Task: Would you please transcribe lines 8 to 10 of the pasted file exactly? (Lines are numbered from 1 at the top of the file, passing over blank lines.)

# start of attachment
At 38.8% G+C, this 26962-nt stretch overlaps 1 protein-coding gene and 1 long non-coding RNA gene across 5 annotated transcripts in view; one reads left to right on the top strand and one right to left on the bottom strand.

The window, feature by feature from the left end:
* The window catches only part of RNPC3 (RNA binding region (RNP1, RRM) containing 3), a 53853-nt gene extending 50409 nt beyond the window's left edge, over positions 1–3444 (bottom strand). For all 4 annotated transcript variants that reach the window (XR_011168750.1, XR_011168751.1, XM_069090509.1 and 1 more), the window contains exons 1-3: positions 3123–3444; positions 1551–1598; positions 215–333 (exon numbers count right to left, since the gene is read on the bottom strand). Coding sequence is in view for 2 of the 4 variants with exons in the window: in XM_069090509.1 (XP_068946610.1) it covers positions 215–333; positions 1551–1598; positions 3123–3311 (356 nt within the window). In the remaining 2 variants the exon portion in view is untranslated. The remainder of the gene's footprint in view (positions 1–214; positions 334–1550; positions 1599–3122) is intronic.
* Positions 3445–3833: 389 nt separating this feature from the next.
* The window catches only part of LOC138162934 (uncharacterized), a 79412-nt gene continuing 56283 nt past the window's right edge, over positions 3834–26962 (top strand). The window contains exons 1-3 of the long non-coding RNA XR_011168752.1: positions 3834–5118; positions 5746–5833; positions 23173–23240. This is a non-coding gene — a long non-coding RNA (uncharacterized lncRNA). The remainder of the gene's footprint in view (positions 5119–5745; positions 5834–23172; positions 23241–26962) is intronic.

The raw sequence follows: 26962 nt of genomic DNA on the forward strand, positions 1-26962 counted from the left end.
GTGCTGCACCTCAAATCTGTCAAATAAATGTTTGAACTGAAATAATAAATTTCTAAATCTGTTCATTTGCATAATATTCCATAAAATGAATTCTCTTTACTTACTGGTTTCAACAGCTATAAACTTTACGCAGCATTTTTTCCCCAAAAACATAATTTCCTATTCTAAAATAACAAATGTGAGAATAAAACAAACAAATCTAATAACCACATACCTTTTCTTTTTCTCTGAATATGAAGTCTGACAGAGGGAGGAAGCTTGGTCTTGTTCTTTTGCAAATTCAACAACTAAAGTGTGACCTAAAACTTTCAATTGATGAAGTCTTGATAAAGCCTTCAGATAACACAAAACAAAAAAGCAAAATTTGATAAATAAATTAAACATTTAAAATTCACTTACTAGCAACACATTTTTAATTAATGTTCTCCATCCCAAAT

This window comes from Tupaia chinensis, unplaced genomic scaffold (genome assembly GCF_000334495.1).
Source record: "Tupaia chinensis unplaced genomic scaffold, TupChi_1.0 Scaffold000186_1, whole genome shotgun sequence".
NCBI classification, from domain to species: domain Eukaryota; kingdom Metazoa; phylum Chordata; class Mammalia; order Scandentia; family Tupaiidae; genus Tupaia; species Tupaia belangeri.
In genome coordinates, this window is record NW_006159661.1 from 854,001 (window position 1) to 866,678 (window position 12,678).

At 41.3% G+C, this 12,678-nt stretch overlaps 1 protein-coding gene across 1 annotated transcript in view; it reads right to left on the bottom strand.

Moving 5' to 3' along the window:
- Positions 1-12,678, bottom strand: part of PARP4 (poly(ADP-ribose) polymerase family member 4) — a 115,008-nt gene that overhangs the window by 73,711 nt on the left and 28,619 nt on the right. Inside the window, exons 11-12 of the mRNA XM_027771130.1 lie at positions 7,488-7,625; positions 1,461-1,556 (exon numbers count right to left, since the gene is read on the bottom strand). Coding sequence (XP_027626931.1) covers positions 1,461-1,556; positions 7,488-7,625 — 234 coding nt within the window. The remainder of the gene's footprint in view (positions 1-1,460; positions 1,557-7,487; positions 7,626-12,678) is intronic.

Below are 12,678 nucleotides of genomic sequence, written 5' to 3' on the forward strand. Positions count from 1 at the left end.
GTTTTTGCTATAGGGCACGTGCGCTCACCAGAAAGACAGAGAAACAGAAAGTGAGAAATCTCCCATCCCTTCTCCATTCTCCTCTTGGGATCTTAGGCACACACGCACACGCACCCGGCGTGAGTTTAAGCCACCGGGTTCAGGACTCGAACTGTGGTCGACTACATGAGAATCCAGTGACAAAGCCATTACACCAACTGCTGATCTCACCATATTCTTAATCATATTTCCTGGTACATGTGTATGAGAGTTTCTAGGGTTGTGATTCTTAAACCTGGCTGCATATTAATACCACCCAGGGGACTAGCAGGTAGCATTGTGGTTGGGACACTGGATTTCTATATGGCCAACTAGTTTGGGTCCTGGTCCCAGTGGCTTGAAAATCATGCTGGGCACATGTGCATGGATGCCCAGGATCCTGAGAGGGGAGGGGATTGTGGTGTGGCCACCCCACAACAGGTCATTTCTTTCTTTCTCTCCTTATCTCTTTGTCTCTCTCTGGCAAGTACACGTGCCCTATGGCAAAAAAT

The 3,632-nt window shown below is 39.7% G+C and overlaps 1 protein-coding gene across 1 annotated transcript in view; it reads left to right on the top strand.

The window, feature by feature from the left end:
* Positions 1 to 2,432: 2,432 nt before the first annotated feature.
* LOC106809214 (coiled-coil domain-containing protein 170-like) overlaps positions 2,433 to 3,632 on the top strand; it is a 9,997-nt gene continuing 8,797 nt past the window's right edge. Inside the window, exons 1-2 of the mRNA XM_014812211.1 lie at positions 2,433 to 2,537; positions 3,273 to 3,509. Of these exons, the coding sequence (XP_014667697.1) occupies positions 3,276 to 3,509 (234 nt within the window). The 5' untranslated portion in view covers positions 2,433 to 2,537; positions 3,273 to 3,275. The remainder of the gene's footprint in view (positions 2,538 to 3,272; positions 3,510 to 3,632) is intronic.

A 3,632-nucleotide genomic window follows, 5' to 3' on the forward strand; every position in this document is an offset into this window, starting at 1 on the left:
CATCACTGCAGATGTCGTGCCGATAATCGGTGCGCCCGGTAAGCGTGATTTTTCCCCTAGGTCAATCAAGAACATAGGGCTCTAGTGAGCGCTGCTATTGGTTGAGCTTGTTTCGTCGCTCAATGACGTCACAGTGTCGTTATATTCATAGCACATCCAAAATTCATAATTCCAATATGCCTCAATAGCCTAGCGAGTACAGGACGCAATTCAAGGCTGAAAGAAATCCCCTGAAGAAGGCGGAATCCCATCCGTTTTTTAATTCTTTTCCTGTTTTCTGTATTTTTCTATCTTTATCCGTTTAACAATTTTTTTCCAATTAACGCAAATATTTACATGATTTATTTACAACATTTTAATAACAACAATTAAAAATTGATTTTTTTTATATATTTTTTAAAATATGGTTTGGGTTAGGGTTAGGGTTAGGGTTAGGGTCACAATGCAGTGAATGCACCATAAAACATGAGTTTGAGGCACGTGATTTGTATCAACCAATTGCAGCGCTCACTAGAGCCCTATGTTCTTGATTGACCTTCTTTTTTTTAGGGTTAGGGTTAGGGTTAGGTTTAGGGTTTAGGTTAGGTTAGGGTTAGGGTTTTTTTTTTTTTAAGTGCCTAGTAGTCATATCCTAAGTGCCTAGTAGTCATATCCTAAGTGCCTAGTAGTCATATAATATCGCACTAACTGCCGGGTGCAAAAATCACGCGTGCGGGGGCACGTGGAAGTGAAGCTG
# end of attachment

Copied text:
This window comes from Tupaia chinensis, unplaced genomic scaffold (genome assembly GCF_000334495.1).
Source record: "Tupaia chinensis unplaced genomic scaffold, TupChi_1.0 Scaffold000186_1, whole genome shotgun sequence".
NCBI classification, from domain to species: domain Eukaryota; kingdom Metazoa; phylum Chordata; class Mammalia; order Scandentia; family Tupaiidae; genus Tupaia; species Tupaia belangeri.